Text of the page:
New Jersey Sen. Jeff Van Drew, D-Cape May, is drafting a bill to allow the legislature to join a group of rural South Jersey towns asking the state to investigate Verizon over reported problems with phone and Internet service.
In November, sixteen towns in Cumberland, Atlantic, Salem, and Gloucester counties asked the state Board of Public Utilities to look into the company’s phone and Internet service offered over aging copper wires. The towns claim Verizon has let those wires deteriorate.
“[Legislation] would give more gravitas, it would give more strength and more power to the legal action itself,” said Van Drew. “It’s something that certainly I believe will be helpful.”
Verizon has repeatedly said it has spent millions of dollars maintaining its copper wire infrastructure in South Jersey.
But Van Drew said inadequate and often nonexistent phone and Internet service in South Jersey is unfair and possibly dangerous for residents, business owners, and emergency crews who rely on it.
“I’ve spoken on their landlines directly and been in their houses, and it’s not acceptable,” he said.
At last count, an online survey posted by Cumberland County had received more than 300 complaints of landline and Internet service quality issues in South Jersey, including from residents who live outside the 16 towns that requested the investigation.
According to Brigid Harrison, professor of political science and law at Montclair State University, state-level legislation may be just what is needed to compel Verizon, which has largely denied any service quality issues in South Jersey, to address the complaints.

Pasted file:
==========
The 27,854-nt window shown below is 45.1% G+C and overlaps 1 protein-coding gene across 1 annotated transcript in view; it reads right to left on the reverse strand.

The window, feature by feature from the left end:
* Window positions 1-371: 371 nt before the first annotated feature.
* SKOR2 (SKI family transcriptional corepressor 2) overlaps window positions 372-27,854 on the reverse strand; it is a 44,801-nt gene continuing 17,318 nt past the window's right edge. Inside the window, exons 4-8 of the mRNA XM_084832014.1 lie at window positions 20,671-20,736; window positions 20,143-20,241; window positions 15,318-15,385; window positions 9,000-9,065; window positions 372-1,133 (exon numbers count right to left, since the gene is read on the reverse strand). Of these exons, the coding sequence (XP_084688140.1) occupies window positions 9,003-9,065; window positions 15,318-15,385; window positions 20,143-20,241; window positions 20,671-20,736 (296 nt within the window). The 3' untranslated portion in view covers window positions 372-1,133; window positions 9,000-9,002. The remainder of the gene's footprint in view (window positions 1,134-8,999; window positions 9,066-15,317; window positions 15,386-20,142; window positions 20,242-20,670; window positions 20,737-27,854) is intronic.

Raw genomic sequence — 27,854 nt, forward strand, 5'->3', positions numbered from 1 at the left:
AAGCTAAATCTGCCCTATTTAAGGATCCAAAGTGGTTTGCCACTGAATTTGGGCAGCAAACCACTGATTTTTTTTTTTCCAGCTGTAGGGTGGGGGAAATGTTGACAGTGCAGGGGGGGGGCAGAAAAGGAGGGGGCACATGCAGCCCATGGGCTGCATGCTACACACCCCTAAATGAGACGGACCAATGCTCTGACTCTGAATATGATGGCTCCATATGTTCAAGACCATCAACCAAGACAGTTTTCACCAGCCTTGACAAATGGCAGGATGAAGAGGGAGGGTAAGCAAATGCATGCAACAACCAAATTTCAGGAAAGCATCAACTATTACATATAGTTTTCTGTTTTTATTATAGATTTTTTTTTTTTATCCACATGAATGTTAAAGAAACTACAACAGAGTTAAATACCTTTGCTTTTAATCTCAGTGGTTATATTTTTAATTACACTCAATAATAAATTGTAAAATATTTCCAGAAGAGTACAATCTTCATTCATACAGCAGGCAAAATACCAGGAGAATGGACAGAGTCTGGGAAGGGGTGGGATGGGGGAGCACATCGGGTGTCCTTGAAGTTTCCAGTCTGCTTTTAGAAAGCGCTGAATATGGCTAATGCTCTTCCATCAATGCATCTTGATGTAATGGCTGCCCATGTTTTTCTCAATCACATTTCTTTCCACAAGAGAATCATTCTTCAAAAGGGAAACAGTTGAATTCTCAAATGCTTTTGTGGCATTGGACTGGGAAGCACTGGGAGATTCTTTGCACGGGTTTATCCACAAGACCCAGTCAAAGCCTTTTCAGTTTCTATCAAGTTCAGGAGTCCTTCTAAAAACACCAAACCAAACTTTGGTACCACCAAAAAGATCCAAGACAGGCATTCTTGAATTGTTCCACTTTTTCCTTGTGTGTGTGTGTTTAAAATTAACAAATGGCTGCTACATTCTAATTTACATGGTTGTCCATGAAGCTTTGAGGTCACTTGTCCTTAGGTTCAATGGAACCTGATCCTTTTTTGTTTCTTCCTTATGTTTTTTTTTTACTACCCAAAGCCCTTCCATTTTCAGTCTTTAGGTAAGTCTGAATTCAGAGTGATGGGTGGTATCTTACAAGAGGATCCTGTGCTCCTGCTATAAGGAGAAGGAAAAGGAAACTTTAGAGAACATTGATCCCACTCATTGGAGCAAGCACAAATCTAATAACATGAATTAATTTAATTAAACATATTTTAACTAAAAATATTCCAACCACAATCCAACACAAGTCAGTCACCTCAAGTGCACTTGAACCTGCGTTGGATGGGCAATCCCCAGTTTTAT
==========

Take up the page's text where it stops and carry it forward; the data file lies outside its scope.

“It’s one thing if you have mayors and council members from these municipalities griping. I think Verizon probably gets a good deal of that,” she said. “But when the state Legislature — that you’ve spent so much time, energy, and money [on] trying to make sure that they’re on your side politically — starts calling for some kind of action, that may be what would be necessary to get them to remedy the problem.”
Van Drew likely won’t be the only one bending lawmakers’ ears on the matter. According to the state Election Law Enforcement Commission, Verizon N.J. spent nearly $720,000 on lobbying efforts in the state in 2014, the most recent year when figures are available.
Assemblymen Bob Andrzejczak and Bruce Land, who also represent the 1st District, will introduce identical legislation in the Assembly.